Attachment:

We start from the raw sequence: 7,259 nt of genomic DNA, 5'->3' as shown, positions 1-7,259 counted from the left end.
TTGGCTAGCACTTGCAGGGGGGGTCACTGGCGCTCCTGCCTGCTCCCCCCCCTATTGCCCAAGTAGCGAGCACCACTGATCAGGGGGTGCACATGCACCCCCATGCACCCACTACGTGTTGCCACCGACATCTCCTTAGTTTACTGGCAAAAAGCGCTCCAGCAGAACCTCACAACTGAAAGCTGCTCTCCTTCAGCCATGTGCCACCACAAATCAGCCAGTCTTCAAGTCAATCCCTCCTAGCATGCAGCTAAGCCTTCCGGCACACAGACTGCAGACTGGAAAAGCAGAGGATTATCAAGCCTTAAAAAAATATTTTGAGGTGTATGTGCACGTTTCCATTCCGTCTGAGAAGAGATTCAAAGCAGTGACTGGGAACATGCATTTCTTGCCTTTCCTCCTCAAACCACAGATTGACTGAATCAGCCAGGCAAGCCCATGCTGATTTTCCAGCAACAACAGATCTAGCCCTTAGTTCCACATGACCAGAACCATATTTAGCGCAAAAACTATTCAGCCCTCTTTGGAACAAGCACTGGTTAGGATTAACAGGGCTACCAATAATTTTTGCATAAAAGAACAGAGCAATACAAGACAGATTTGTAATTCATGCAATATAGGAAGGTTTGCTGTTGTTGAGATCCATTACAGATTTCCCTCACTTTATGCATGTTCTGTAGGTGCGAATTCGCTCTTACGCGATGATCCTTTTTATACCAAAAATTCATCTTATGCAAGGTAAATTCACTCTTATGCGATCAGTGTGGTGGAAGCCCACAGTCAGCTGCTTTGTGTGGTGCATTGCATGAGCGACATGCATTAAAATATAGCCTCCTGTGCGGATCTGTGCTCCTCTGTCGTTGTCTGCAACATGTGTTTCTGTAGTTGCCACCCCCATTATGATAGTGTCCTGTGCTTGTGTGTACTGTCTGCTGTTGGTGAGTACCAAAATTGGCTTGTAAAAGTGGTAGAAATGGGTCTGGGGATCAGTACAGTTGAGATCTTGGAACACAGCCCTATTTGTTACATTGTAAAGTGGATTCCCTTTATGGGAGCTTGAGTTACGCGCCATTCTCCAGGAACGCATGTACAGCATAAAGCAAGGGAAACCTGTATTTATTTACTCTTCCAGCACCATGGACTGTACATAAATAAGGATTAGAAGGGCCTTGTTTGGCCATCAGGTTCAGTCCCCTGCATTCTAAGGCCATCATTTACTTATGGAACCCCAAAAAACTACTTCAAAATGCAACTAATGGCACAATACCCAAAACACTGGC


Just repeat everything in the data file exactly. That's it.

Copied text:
We start from the raw sequence: 7,259 nt of genomic DNA, 5'->3' as shown, positions 1-7,259 counted from the left end.
TTGGCTAGCACTTGCAGGGGGGGTCACTGGCGCTCCTGCCTGCTCCCCCCCCTATTGCCCAAGTAGCGAGCACCACTGATCAGGGGGTGCACATGCACCCCCATGCACCCACTACGTGTTGCCACCGACATCTCCTTAGTTTACTGGCAAAAAGCGCTCCAGCAGAACCTCACAACTGAAAGCTGCTCTCCTTCAGCCATGTGCCACCACAAATCAGCCAGTCTTCAAGTCAATCCCTCCTAGCATGCAGCTAAGCCTTCCGGCACACAGACTGCAGACTGGAAAAGCAGAGGATTATCAAGCCTTAAAAAAATATTTTGAGGTGTATGTGCACGTTTCCATTCCGTCTGAGAAGAGATTCAAAGCAGTGACTGGGAACATGCATTTCTTGCCTTTCCTCCTCAAACCACAGATTGACTGAATCAGCCAGGCAAGCCCATGCTGATTTTCCAGCAACAACAGATCTAGCCCTTAGTTCCACATGACCAGAACCATATTTAGCGCAAAAACTATTCAGCCCTCTTTGGAACAAGCACTGGTTAGGATTAACAGGGCTACCAATAATTTTTGCATAAAAGAACAGAGCAATACAAGACAGATTTGTAATTCATGCAATATAGGAAGGTTTGCTGTTGTTGAGATCCATTACAGATTTCCCTCACTTTATGCATGTTCTGTAGGTGCGAATTCGCTCTTACGCGATGATCCTTTTTATACCAAAAATTCATCTTATGCAAGGTAAATTCACTCTTATGCGATCAGTGTGGTGGAAGCCCACAGTCAGCTGCTTTGTGTGGTGCATTGCATGAGCGACATGCATTAAAATATAGCCTCCTGTGCGGATCTGTGCTCCTCTGTCGTTGTCTGCAACATGTGTTTCTGTAGTTGCCACCCCCATTATGATAGTGTCCTGTGCTTGTGTGTACTGTCTGCTGTTGGTGAGTACCAAAATTGGCTTGTAAAAGTGGTAGAAATGGGTCTGGGGATCAGTACAGTTGAGATCTTGGAACACAGCCCTATTTGTTACATTGTAAAGTGGATTCCCTTTATGGGAGCTTGAGTTACGCGCCATTCTCCAGGAACGCATGTACAGCATAAAGCAAGGGAAACCTGTATTTATTTACTCTTCCAGCACCATGGACTGTACATAAATAAGGATTAGAAGGGCCTTGTTTGGCCATCAGGTTCAGTCCCCTGCATTCTAAGGCCATCATTTACTTATGGAACCCCAAAAAACTACTTCAAAATGCAACTAATGGCACAATACCCAAAACACTGGC